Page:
By Mansfield Frazier
“You can overcome addiction, but you can’t overcome a conviction,” posits Peter Christ, the co-founder of Law Enforcement Against Prohibition (LEAP) as he spoke to a diverse group of students on the Case Western Reserve University campus recently. He’s been in the forefront of the battle to bring much-needed sanity to our nonsensical and chaos-causing drug policies for 20 years now … and that’s as long as he was a Tonawanda, NY, police officer, now retired.
His statement, setting forth the nexus between the medical condition of addiction and our nation’s attempt to address it using the legal remedy of conviction and incarceration, is just one example of the many truths Christ states with rare compassion and humor. He’s obviously better versed in all of the nuances of (and damage caused by) our failed “War on Drugs” — which has unnecessarily destroyed millions of lives and families — than virtually anyone else in America. He’s prone to wondering “… what if we sent to prison, instead of to college, some kid who could have gone on to discover a cure for cancer?”
In a 15-minute interview on a Buffalo TV station last fall Christ literally demolishes all of the arguments against legalization.
Founded over a decade ago, LEAP membership was initially limited to current or former law enforcement professionals (usually retired police officers, DEA agents, local and federal prosecutors, and a goodly number of judges) but the group grew so rapidly and so many others were clambering for membership, the board decided to allow individuals not directly involved in law enforcement to join, and their ranks of supporters has swollen to close to 100,000.
For the most part these are folks who have been on the frontlines of the so-called “war” and know the futility and damage of its continuance. And their commonsense message is, finally, at long last, beginning to resonate loud and clear with a citizenry grown weary of this battle — which claims too many victims to violence, needlessly incarcerates too many of our fellow citizens, and costs us far too much of our national treasure.
“When I first started making speeches I was concerned when, during the Q and A, no one ever asked any questions,” said Christ. But then it hit him: During his talks he covers every aspect of the drug war so thoroughly, debunking all of the myths so completely … that no sane or logical person can come up with a reasonable query or truthful countervailing argument.
Take for example one of the main issues prohibitionists consistently raise: That legalizing drugs would send the message to youth that currently banned substances are OK to use. “Nonsense,” Christ replies.
He smashes this line of logic to smithereens by using tobacco as an example. “Thirty, even 20 years ago, you could go into any restaurant and there would be ashtrays on the tables … you could even smoke on flights from New York to LA,” said Christ, “but all that has changed, and we didn’t have to outlaw tobacco to bring the change about, we simply used education and some commonsense regulations in regards to where people can smoke to reduce the number of tobacco users in America by over 50 percent in the last few decades. We literally shamed some people out of the habit with education and public censure, and the same principle would apply to users of other drugs.”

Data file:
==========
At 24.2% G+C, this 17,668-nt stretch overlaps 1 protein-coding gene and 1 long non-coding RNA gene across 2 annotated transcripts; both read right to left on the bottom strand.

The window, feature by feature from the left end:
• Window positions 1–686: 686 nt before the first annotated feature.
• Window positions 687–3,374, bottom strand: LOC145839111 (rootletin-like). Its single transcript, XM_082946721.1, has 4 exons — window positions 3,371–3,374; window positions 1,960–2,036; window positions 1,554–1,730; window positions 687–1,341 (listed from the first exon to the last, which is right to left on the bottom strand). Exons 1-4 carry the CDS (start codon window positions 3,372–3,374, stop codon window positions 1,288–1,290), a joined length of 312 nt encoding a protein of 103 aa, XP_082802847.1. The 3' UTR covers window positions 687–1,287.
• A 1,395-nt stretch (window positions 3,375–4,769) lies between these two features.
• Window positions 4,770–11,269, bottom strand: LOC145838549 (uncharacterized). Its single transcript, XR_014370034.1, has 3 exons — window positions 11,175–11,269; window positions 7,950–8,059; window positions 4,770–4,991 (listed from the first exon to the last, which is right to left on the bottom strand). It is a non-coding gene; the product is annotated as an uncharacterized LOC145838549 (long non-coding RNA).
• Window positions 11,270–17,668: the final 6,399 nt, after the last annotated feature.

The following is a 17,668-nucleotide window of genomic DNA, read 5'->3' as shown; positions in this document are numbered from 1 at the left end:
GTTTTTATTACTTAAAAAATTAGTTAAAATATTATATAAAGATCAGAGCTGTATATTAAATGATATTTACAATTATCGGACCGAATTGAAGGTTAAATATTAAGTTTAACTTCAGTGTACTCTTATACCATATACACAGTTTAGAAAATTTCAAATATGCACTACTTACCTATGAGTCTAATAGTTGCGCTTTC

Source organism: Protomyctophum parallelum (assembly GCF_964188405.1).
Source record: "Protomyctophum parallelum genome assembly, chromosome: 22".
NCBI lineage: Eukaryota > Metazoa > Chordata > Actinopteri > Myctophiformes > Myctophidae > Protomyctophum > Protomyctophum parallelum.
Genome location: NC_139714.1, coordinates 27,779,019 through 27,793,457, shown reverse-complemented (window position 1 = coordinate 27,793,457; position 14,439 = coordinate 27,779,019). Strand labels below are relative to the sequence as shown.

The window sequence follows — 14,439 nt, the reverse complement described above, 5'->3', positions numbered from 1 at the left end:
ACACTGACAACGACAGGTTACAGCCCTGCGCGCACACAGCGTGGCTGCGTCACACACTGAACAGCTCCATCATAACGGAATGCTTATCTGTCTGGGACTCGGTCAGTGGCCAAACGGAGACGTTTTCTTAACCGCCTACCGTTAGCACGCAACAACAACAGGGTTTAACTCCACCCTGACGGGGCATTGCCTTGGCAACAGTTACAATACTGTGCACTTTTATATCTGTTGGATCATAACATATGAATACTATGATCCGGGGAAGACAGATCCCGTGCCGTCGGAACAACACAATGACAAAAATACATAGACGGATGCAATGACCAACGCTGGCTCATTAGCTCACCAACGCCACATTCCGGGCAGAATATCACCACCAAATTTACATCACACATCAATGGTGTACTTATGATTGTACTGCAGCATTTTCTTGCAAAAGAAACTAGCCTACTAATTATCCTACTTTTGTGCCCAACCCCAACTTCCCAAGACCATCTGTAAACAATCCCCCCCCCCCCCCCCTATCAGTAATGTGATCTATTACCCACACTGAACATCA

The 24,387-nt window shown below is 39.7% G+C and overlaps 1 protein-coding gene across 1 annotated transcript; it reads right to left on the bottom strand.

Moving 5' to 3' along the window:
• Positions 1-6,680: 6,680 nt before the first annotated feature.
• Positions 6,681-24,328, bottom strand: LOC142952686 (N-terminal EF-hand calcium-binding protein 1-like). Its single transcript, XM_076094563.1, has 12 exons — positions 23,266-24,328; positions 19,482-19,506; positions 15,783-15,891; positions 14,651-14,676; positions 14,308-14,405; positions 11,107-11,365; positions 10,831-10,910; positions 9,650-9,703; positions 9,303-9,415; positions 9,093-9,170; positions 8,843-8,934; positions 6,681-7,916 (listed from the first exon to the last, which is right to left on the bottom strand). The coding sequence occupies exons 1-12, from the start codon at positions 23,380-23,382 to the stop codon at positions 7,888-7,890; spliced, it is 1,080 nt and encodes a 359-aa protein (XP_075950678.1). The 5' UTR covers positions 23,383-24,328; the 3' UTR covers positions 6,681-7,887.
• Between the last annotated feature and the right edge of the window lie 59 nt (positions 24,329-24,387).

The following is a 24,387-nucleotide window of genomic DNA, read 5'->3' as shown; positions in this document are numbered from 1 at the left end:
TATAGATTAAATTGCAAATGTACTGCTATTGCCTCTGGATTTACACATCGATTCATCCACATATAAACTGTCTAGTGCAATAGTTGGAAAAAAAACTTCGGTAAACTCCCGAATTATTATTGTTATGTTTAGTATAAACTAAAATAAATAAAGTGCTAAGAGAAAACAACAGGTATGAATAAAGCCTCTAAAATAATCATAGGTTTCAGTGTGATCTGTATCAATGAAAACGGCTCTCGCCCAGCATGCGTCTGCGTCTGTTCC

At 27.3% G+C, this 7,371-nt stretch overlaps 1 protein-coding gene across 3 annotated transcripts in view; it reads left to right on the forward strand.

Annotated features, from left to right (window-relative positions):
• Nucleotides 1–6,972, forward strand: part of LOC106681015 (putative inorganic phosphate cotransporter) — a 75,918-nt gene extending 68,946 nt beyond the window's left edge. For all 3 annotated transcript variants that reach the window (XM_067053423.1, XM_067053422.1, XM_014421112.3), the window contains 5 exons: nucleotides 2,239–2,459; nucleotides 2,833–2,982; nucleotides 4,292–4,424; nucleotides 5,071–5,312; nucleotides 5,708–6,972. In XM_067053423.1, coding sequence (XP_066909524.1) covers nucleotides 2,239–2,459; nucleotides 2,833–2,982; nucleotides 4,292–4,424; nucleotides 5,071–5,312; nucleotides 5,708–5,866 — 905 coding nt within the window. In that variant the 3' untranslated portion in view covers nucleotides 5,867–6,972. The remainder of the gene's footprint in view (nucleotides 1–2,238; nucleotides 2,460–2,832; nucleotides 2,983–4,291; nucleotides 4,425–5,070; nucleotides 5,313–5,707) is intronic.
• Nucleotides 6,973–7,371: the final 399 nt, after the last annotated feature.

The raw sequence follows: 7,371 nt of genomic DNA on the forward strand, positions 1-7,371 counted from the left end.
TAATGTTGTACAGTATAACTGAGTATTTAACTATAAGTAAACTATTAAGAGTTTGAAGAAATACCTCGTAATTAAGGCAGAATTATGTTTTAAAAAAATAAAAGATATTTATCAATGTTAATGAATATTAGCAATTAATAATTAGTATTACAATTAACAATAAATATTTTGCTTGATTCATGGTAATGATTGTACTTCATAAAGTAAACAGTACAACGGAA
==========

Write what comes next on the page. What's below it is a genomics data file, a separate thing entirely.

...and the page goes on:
The day after Christ spoke in Cleveland, the newspaper ran a story regarding a major drug bust and the violence that erupted after the so-called “kingpin” was carted off to prison. The article stated, “ … the arrest created a void in the city, launching a bloody battle between opposing groups of dealers seeking to fill the needs of addicted customers.”
Addressing and reducing this kind of violence is at the heart of LEAP’s efforts. “Drug prohibition over the last 40 years has created the exact same results as alcohol prohibition did during the ’20s and ’30s … the rise of gangsters,” said Christ. “Which would we rather have, a legal, tightly controlled and regulated drug marketplace, or to continue to have kids as young as 13 being recruited into gangs via drugs, which are then sold on and every place else?”
Christ, however, believes the incremental approach of legalizing cannabis first, as some states have done, is perhaps the wrong answer to the problem. “That will still leave too many substances on the illegal list, and the violence to control the illegal trade will continue. We have to legalize and tightly control everything.”
Nonetheless he feels a good first step would be for the federal government to take cannabis off the list of Schedule I drugs (where it really doesn’t belong) and put it in Schedule II, which makes far more sense and would allow states to more easily regulate and tax it. This is something the Obama administration could do without engaging in a nasty, protracted battle with reactionary members of Congress.
“When we started LEAP over a decade ago,” said Christ, “we assumed we were like the early abolitionists, fighting this fight for the next generation. It took them well over 30 years and a Civil War to win that battle, and the battle to give women the right to vote took even longer. But we’re beginning to see some signs of light at the end of the tunnel. We think that as a nation we’ll come to our senses on this ruinous drug prohibition issue sooner rather than later.”
But, no matter how long it takes, Peter Christ is in the battle for the long haul … one that he and his colleagues are now winning.
From Cool Cleveland correspondent Mansfield B. Frazier mansfieldfATgmail.com. Frazier’s From Behind The Wall: Commentary on Crime, Punishment, Race and the Underclass by a Prison Inmate is available again in hardback. Snag your copy and have it signed by the author by visiting http://www.NeighborhoodSolutionsInc.com.